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Making Do (Or, How to Turn Lead Into Gold) by Patrick Cruz, Victoria Day, Juliane Foronda and Samuel de Lange

Making Do

Past the ice-cream cooler, the chip aisle, the puppy chow, the crate with a few mewling and adoptable kittens, in the very back of Wyndham St. Convenience is a vast and shining gallery. Like other hybrid creatures—wyvern, gryphon, chimera—it has a distinct aura of the mythological. Born from an increased rent for increased space situation, the gallery makes the most of a rock and a hard place. In the white glow, four emerging artist-alchemists gather. Patrick Cruz investigates the local’s role in de-colonizing a larger power by making art from the odds and ends left lying around, giving towels and cardboard a soul. Victoria Day prints hybrid identities: snake heads, dragonfly wings, goat hooves—exquisite corpses fixed by thin steel pins. Juliane Foronda imbues the plastic shopping bags, rolls of tape, dowels, and eye hooks of dollar store home improvement with their own lives and loves. Samuel de Lange experiments with expired polaroids and DIY film development to hypothesize about light, archive, and apocalypse. As we tread carefully, disoriented, between two worlds, these four artists make something from nothing, turning lead into gold.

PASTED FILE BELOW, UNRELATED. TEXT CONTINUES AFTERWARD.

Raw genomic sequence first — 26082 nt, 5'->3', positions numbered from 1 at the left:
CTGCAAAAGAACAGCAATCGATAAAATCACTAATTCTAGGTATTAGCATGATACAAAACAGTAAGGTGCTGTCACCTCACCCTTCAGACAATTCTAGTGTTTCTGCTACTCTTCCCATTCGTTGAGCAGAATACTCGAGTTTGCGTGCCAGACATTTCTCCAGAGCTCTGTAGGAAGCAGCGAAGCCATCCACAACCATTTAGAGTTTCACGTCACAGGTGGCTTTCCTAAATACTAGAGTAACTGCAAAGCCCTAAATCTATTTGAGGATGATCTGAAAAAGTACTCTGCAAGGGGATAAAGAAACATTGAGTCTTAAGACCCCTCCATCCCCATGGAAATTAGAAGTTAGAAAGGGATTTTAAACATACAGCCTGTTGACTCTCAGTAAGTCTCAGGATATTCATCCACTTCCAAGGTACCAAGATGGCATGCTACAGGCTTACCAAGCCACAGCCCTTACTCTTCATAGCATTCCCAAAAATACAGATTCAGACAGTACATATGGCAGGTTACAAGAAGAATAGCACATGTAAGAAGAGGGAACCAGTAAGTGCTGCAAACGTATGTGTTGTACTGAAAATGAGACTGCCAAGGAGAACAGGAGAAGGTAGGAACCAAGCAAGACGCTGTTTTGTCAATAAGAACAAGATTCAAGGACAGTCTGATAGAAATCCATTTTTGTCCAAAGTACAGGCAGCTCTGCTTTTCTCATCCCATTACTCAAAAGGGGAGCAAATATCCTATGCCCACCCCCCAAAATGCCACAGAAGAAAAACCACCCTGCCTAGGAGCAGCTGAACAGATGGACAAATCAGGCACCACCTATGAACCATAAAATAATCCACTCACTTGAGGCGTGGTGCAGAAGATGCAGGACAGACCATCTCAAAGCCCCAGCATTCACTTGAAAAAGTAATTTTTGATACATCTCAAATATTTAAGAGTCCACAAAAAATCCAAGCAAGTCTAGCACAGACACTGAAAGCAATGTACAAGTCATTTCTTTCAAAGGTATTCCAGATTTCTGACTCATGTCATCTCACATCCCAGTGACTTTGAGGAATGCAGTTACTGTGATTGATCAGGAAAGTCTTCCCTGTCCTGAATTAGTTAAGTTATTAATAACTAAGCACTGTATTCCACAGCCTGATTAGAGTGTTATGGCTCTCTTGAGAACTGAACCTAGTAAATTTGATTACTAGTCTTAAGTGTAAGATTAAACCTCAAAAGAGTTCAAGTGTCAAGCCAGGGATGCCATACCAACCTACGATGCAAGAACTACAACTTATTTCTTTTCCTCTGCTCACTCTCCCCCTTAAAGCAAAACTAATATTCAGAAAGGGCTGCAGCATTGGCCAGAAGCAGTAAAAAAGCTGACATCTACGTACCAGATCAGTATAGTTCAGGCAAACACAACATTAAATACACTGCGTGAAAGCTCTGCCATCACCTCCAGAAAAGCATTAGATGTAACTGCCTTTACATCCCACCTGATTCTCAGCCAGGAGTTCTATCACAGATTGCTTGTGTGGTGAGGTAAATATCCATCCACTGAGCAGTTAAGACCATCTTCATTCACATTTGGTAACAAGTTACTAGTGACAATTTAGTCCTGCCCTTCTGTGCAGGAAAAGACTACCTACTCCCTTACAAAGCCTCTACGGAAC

Patrick Cruz negotiates the facility of intuition through his multi-disciplinary practice. Meditating between the personal and the political, his profusive work engages in notions of displacement, transnationalism and the implications of the ever pervasive global cult.

Victoria Day’s interdisciplinary practice examines themes of duality, transformation, and the self. Often drawing on intrapersonal study she attempts to navigate an understanding of the many nuances of identity. She uses her prints, drawings and sculptures to dissect and inspect, to isolate and expand, to examine and interpret these idiosyncrasies.

Juliane Foronda is a multidisciplinary artist from Manila, currently based in Toronto. Her object-based practice ranges from sculpture, collage, video, photography and installation. Her constructions attempt to find a familiarity and dialogue between inanimate objects. She received her BA in Studio Art from the University of Guelph in 2013.

Samuel de Lange works with photographs, light-sensitive material, film, and video to create spaces which consider the cognitive and material lives of images. His work is informed by research surrounding alternative narratives of photographic history, alchemy, and dystopic visions of the future. In 2014 he was the national winner of the BMO 1stArt! prize. de Lange lives and works in Toronto.